The owner of the digital image can then resell the image for a profit or a loss based on the future of the market. This means that the NFT you buy today could bring in a big profit or a breathtaking loss.

There is a lot of concern about the environmental impact creating the NFT community is causing. According to The New York Times, studies are showing that creating digital art to sell as NFTs is creating large carbon footprints that are negatively impacting the environment. Some in the community are looking for a solution while others think there is no changing the environmental impact.

There is still a lot of debate about how NFTs really work.

There is one explanation that is going viral on Twitter and has caused a whole discussion about what NFTs really are and how they are valued. Like all sellable items, NFTs get their value from supply and demand. Their irreproducibility adds to their value because it is a unique item that only you own, much like a piece of art.

The first high-profile piece of art to sell as an NFT was Mike Winkelmann’s “Everydays: The First 5000 Days.” Winkelmann, also known as the digital artist Beeple, created a new piece of art every day for more than 13 years. The collage of these pieces of work sold by Christie’s for $69,346,250. The buyer was Vignesh Sundaresan, the founder of the Metapurse NFT project.

Yet, it is important to know that buying an NFT gives you ownership of the art, not the copyright.

“I think that people don’t understand that when you buy, you have the token [or NFT]. You can display the token and show you own the token, but, you don’t own the copyright,” Winkelmann, told CNBC Make It.

NFTs are part of the Ethereum blockchain.

As the popularity of NFTs continues to spike, so does the value of Ethereum. This means that if you want to get serious about the NFT investments you are seeing, you should consider getting yourself some Ethereum.

You can set up an account on Coinbase to start buying Ethereum if you are interested in joining in on the craze. Coinbase is a digital space where you can trade cryptocurrency.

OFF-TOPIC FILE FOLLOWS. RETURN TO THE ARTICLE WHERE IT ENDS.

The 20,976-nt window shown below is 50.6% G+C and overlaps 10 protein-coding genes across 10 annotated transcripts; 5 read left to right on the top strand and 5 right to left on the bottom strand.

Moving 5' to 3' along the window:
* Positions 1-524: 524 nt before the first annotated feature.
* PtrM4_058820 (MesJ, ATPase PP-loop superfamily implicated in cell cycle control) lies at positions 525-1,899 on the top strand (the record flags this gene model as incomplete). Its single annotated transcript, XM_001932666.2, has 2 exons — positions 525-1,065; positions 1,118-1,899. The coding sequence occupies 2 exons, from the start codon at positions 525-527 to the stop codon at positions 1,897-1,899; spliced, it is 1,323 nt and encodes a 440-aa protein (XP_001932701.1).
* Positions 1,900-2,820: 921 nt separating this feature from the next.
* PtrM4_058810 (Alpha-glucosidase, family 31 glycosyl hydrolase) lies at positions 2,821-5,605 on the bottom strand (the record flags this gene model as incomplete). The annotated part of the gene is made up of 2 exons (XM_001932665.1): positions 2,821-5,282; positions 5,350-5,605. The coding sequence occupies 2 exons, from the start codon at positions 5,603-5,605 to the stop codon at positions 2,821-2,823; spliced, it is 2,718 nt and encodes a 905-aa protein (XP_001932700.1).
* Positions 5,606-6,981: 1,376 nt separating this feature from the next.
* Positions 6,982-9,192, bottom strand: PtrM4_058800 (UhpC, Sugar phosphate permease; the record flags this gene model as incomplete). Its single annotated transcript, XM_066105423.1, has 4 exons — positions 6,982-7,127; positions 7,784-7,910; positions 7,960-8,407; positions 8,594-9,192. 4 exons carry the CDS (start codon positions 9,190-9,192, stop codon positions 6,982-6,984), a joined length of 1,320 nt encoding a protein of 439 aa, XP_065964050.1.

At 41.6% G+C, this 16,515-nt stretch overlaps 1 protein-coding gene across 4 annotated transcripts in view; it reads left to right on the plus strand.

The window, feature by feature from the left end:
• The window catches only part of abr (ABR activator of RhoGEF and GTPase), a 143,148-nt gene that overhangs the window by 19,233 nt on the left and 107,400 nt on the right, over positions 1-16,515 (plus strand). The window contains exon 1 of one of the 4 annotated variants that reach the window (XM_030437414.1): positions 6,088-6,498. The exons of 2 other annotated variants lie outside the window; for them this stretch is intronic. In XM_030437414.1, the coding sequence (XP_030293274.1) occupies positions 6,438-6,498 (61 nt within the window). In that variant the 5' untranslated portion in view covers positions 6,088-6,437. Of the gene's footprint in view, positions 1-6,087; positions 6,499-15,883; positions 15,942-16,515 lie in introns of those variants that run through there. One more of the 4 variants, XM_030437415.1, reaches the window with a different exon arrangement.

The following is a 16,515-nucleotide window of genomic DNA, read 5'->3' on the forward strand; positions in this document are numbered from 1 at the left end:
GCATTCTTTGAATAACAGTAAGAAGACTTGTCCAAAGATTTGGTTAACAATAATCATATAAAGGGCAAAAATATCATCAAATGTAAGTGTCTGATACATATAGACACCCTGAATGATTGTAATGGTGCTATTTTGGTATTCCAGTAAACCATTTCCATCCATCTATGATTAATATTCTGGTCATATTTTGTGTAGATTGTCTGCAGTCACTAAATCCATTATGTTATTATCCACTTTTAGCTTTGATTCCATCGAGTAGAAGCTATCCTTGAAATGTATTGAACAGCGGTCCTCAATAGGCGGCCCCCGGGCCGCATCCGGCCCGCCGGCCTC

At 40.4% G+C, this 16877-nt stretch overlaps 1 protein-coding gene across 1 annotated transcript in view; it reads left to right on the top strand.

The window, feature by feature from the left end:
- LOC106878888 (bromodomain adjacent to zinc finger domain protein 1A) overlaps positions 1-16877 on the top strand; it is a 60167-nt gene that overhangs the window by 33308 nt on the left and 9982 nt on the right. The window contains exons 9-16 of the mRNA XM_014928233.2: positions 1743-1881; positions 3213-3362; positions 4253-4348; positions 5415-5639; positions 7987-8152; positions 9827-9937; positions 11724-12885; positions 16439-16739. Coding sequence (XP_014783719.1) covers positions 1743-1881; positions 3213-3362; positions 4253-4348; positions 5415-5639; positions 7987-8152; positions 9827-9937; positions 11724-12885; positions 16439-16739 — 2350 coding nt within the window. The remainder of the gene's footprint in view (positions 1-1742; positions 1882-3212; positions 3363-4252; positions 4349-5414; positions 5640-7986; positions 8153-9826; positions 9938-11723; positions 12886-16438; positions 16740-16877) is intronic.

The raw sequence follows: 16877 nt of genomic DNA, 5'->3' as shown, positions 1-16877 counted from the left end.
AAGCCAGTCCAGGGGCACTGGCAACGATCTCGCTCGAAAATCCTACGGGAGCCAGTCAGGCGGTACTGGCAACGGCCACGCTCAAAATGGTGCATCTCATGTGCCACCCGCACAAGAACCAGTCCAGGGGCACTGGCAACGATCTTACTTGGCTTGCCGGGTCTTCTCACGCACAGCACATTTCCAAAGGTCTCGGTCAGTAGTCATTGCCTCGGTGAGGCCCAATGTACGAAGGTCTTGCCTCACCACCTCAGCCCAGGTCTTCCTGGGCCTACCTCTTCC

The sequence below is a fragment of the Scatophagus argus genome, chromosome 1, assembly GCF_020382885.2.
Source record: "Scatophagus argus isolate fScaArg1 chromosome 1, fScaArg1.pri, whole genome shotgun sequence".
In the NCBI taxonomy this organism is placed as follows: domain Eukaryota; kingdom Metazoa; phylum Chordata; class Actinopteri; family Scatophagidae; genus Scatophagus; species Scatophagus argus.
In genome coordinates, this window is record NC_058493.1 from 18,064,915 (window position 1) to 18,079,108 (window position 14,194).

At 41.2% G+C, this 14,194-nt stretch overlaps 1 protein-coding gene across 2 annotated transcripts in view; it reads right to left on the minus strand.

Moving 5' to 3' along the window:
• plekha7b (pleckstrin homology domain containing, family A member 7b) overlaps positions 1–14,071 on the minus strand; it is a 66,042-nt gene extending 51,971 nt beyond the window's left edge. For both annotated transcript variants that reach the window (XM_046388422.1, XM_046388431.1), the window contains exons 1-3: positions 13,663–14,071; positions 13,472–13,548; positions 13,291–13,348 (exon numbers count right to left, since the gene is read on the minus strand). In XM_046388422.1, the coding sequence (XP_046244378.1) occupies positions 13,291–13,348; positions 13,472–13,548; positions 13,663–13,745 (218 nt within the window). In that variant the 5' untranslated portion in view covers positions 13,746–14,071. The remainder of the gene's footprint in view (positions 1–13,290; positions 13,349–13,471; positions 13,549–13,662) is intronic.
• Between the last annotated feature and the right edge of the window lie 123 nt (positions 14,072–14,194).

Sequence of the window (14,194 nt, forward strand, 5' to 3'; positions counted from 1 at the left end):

If you want to get more into NFTs, check out mitú’s NFTs on OpenSea.

mitú is offering three different NFTs of the beloved Guacardo. The animated avocado is being sold in three “Lord of the Rings” inspired images. The bidding starts at 0.1 Ethereums (about $27). You can see the images on the mitú OpenSea page where the bidding has begun.

READ: Do You Combine Finances With Your Spouse? Latinas Answered!

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Doctored Image Of Ted Cruz In BDSM Gear Is Going Viral

Things That Matter

Doctored Image Of Ted Cruz In BDSM Gear Is Going Viral

An altered image of Sen. Ted Cruz in full BDSM gear is popping up all over social media right now. The conservative senator has sparked outrage from the nation several times during his career as a politician. Who could forget him taking a vacation to Mexico as Texans died from power outages connected to extreme winter weather?

This image of Sen. Ted Cruz first showed up in San Antonio.

@satxchill

Where you been Ted?! #fledcruz #cancruz #satx

♬ love – lofi.samurai

The photo has gone viral on social media after being photographed in San Antonio. The doctored image put Sen. Cruz’s face on the half-naked body of a man wearing a leather chest harness, leather boots, small underwear, gloves, and holding a riding crop. The body has “PROUD BOYS” tattooed across the stomach.

Some are offended for the man whose body is used in the image.

The image has sparked a conversation about fat, slut, and queer-shaming. It is never okay to shame people for their bodies, their sexual orientation, or their sexuality. The acting of shaming these things creates humiliation and dangerous prejudices against people.

But, the use of this imagery has a very specific and pointed message.

Sen. Cruz has a long history of opposing Pride parades, marriage equality, and the inclusion of LGBTQ+ people in nondiscrimination orders. The senator also made headlines during his campaign for president for hiring an adult entertainer in an attack ad against Marco Rubio.

One of Sen. Cruz’s ads featured Amy Lindsay, who had a history of appearing in softcore pornographic films. The Cruz campaign tapped her to act in the ad and pulled it just as quickly when Lindsay’s acting history came to light.

Sen. Cruz is up for reelection in 2024.

Seems safe to say that some Texans are already trying to launch their own campaigns to defeat Sen. Cruz. The 2018 race for his seat against Beto O’Rourke showed the potential for unseating the incumbent as the demographics continue to shift in the Lone Star State. The 2020 election also showed that Texas could turn blue sooner than most ever expected.

READ: AOC Gets Under Ted Cruz’s Skin With Crack About His Mexican Getaway After He Accuses Her Of Pushing For ‘open borders’